Hi, I live in Minnetrista not too far from the Arboretum. A few years ago I...

Asked April 2, 2015, 2:51 PM EDT

Hi, I live in Minnetrista not too far from the Arboretum. A few years ago I took a former playground area in my yard and made four raised-garden beds for growing vegetables. I used a composite 6 x 6 to frame the gardens. Then I dug out maybe 10" and went to St. Boni Mulch Store to get black dirt for the fill. I filled up to the top and planted. The first year I had ok luck, mostly tomatoes and some cuc's worked. Then I realized the soil was too compacted so I started to amend it with peat moss. This helped. Last year a lot of peat moss. I still was getting sluggish growing garden, even with fertilizing. This year I'd like to dig all of the dirt out and start again. I am leaning towards getting many bags of potting soil, rather then black dirt. What are your thoughts on this? I'd like to grow everything from carrots, cucumbers, cantaloupe, dill, tomatoes, etc. The other problem are deer, squirrels and other critters. I've used the rotten egg spray. Somewhat works. Do I need to fence or use chicken wire? Thank you for your response. I appreciate your service! Michael

Hennepin County Minnesota wildlife damage management raised bed gardening soil and fertility issues

1 Response

Thank you for the question. Compacted soil can greatly reduce garden yields but I'm not sure why your raised beds would be so compacted in a short time. The one bed I can see doesn't look too wide so I assume you're not walking in it which would lead to compaction. I'm also not sure what you purchased to fill your beds but for best results you do need a mixture of soil, composted manure, and compost to make good raised bed gardening soil. We recommend you submit a soil sample to the University of Minnesota Soil Testing laboratory. Here is the link to their website which will tell you all about it: http://soiltest.cfans.umn.edu/ For a small fee you will get a report that tells you exactly how to amend your existing soil. This seems much easier than digging it all out and starting over with the added expense of many bags of potting soil. One other comment is to make sure your gardens are getting full day sunshine as well.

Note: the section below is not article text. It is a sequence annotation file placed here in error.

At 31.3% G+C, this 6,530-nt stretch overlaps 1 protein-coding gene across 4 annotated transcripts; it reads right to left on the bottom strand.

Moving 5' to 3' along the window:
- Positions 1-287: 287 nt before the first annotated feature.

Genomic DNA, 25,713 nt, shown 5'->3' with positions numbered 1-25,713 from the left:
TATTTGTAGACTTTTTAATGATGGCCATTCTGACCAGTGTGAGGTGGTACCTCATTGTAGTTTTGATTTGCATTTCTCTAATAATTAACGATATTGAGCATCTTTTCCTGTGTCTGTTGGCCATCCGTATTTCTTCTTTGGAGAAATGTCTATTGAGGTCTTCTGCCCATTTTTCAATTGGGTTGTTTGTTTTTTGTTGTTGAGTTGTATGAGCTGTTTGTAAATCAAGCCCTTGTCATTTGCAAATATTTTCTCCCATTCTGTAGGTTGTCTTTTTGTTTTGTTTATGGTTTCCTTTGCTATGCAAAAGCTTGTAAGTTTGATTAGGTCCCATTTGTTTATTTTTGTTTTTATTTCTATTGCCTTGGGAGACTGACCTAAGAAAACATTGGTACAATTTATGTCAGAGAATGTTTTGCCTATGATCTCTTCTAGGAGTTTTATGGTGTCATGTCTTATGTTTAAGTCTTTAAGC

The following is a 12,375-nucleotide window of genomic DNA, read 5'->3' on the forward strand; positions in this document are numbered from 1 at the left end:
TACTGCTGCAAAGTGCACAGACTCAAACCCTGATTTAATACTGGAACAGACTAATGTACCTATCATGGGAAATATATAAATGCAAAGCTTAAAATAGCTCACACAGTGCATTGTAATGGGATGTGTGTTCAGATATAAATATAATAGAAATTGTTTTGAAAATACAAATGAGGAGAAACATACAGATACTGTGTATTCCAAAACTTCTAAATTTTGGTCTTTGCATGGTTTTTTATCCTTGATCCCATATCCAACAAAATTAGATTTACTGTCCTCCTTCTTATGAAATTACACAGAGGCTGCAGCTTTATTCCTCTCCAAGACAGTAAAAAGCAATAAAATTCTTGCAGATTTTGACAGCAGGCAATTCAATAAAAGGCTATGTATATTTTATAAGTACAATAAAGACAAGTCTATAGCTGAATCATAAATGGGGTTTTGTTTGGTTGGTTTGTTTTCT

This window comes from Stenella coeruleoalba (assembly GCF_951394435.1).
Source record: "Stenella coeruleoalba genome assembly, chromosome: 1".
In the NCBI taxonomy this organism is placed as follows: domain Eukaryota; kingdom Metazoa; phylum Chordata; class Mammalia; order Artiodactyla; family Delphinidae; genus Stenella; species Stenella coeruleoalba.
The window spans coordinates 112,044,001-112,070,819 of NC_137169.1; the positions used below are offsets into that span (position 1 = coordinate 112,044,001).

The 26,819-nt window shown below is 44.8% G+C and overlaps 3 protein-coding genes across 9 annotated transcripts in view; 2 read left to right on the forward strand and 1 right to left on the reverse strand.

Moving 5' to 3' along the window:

I sympathize with your wildlife problem. Wildlife is nice, but not in our gardens! Fencing is really the only tried and true option to really keep deer and rabbits out. The draw back to sprays and sprinkles of all types is that they have to be reapplied after each rain and like you said, they only kind of work.

Please read this University of Minnesota publication on wildlife control http://www.extension.umn.edu/garden/yard-garden/wildlife/

Thank you for contacting Extension